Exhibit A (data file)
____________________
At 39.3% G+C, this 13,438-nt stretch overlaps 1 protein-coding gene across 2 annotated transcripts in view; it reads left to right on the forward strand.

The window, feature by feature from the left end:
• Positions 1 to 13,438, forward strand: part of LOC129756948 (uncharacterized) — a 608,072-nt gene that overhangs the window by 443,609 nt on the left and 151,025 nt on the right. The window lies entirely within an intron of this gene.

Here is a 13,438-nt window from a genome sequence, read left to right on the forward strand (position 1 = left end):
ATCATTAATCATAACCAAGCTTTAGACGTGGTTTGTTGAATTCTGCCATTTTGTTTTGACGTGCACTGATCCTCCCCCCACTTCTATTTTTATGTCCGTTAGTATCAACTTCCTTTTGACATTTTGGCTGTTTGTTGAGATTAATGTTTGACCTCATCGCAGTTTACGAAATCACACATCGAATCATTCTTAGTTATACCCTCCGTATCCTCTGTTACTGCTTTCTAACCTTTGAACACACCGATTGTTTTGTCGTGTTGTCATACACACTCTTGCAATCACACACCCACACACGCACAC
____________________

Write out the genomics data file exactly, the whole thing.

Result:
At 39.3% G+C, this 13,438-nt stretch overlaps 1 protein-coding gene across 2 annotated transcripts in view; it reads left to right on the forward strand.

The window, feature by feature from the left end:
• Positions 1 to 13,438, forward strand: part of LOC129756948 (uncharacterized) — a 608,072-nt gene that overhangs the window by 443,609 nt on the left and 151,025 nt on the right. The window lies entirely within an intron of this gene.

Here is a 13,438-nt window from a genome sequence, read left to right on the forward strand (position 1 = left end):
ATCATTAATCATAACCAAGCTTTAGACGTGGTTTGTTGAATTCTGCCATTTTGTTTTGACGTGCACTGATCCTCCCCCCACTTCTATTTTTATGTCCGTTAGTATCAACTTCCTTTTGACATTTTGGCTGTTTGTTGAGATTAATGTTTGACCTCATCGCAGTTTACGAAATCACACATCGAATCATTCTTAGTTATACCCTCCGTATCCTCTGTTACTGCTTTCTAACCTTTGAACACACCGATTGTTTTGTCGTGTTGTCATACACACTCTTGCAATCACACACCCACACACGCACAC